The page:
Iraq veteran Tane Anderson spent two months at the retreat this spring and summer, following VA care for addiction to alcohol and pain killers and three years of mental health treatment. “I was just a zombie,” he says.
The retreat’s bucolic setting “calmed my spirit,” says Anderson, now 44 and retired from the Army. “I could heal at my own pace. I had enough freedom where if I didn’t discipline myself, I could have failed. I was free to fail on my own, but I was free to succeed on my own.”
Anderson gradually started visiting his wife and two kids on weekends. “I slowly built back that trust,” he says, “and my family decided I could come home and give it a shot.”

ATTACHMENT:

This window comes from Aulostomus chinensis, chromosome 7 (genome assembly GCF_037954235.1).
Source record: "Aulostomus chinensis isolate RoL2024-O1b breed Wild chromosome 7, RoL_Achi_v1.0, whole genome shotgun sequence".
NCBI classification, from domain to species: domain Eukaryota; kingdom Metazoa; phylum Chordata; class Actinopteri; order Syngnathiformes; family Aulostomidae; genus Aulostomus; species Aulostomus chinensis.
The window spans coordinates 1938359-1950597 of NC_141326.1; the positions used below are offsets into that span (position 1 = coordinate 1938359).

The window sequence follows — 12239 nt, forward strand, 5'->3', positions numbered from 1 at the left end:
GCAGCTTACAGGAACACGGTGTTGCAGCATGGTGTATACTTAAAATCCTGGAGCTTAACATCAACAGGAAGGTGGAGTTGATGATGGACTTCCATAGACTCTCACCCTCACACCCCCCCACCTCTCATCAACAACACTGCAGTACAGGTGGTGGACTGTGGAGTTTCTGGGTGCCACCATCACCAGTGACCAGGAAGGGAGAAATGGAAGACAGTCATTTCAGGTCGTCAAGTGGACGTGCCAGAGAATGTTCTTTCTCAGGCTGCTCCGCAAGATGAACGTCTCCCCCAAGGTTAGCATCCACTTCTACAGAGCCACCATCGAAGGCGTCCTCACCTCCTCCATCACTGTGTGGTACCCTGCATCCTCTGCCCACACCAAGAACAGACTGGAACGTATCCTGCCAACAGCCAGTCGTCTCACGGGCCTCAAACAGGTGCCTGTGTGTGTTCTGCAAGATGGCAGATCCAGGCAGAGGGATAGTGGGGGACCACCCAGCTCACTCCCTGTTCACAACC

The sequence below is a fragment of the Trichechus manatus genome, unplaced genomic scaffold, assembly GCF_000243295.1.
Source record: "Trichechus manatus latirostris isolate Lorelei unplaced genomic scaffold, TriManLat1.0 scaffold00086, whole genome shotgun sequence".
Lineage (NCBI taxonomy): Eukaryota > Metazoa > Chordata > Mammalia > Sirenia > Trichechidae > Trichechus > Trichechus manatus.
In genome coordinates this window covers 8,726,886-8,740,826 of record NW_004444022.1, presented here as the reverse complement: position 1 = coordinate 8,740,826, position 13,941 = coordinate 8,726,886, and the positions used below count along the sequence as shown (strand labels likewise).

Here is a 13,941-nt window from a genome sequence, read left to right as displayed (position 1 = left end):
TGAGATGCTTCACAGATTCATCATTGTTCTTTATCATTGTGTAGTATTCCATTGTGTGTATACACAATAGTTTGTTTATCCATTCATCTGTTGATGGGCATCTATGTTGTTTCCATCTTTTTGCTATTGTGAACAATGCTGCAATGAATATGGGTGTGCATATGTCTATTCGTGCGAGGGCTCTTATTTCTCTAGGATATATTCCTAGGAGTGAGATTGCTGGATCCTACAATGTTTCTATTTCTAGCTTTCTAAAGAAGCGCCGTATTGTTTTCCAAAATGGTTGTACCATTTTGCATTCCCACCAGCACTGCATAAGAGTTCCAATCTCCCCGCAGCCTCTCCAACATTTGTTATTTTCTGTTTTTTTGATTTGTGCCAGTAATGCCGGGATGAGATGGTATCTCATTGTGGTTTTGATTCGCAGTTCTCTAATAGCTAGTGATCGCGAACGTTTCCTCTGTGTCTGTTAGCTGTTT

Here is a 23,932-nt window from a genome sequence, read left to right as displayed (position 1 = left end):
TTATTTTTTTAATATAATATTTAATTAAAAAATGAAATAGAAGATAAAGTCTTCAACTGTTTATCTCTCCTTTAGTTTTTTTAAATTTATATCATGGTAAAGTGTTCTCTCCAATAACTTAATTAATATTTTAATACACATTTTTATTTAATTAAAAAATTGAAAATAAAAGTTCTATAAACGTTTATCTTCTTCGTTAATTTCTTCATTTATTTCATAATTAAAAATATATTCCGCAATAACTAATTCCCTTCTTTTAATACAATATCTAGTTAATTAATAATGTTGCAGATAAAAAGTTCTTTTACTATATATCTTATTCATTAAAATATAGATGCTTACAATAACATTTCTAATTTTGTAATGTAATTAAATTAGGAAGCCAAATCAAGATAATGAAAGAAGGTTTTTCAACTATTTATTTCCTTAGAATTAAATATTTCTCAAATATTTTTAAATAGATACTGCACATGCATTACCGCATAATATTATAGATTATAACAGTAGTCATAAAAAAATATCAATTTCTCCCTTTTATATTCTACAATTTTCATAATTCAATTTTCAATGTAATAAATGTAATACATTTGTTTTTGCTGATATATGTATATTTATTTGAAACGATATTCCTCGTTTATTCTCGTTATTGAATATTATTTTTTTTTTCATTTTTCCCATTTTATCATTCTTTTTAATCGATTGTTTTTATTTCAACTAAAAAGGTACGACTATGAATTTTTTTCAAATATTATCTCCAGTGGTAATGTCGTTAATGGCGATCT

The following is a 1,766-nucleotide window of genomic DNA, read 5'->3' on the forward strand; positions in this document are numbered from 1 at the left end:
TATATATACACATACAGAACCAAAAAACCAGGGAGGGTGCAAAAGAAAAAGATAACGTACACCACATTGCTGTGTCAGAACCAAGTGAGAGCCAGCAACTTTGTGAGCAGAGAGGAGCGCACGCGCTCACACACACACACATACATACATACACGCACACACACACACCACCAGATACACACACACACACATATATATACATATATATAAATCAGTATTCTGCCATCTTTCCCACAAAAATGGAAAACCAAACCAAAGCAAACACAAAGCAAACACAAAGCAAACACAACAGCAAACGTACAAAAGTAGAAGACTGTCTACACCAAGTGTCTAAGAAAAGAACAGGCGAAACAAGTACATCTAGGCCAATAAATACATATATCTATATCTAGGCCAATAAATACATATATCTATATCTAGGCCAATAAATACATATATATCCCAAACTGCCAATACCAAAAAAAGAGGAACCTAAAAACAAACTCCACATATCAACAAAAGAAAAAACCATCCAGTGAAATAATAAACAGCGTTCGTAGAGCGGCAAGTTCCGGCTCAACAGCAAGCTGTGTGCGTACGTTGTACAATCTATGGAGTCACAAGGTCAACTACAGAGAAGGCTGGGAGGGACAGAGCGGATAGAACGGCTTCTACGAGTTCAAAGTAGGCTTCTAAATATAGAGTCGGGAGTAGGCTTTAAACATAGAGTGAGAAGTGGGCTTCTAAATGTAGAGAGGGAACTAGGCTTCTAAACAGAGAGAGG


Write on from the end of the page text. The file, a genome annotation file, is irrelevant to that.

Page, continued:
More than 250 vets, from 19 to 89, have passed through the Nest’s doors. They’ve fought in conflicts from World War II to Afghanistan and Iraq or served in peacetime. Some have been medal winners, others received dishonorable discharges. Some stay a few nights, others longer.
All are asked to pay $35 a day but no one is turned away. State funding is available for some men who can’t afford to pay. Vets help with cooking, farm chores and odd jobs. The retreat also gets a big boost from Sauk Centre businesses: A grocery regularly donates food, a salon makes weekly visits offering free haircuts, a theater provides free movie passes.
The Nest is on a national veterans’ registry and is licensed as a boarding house — the men occupy two dorm-like buildings and a third will open for 19 more vets this month. Outside volunteers visit regularly, including mental health and addiction counselors, a chiropractor and art and massage therapists. There also are Alcoholics Anonymous and Narcotics Anonymous meetings and Bible study.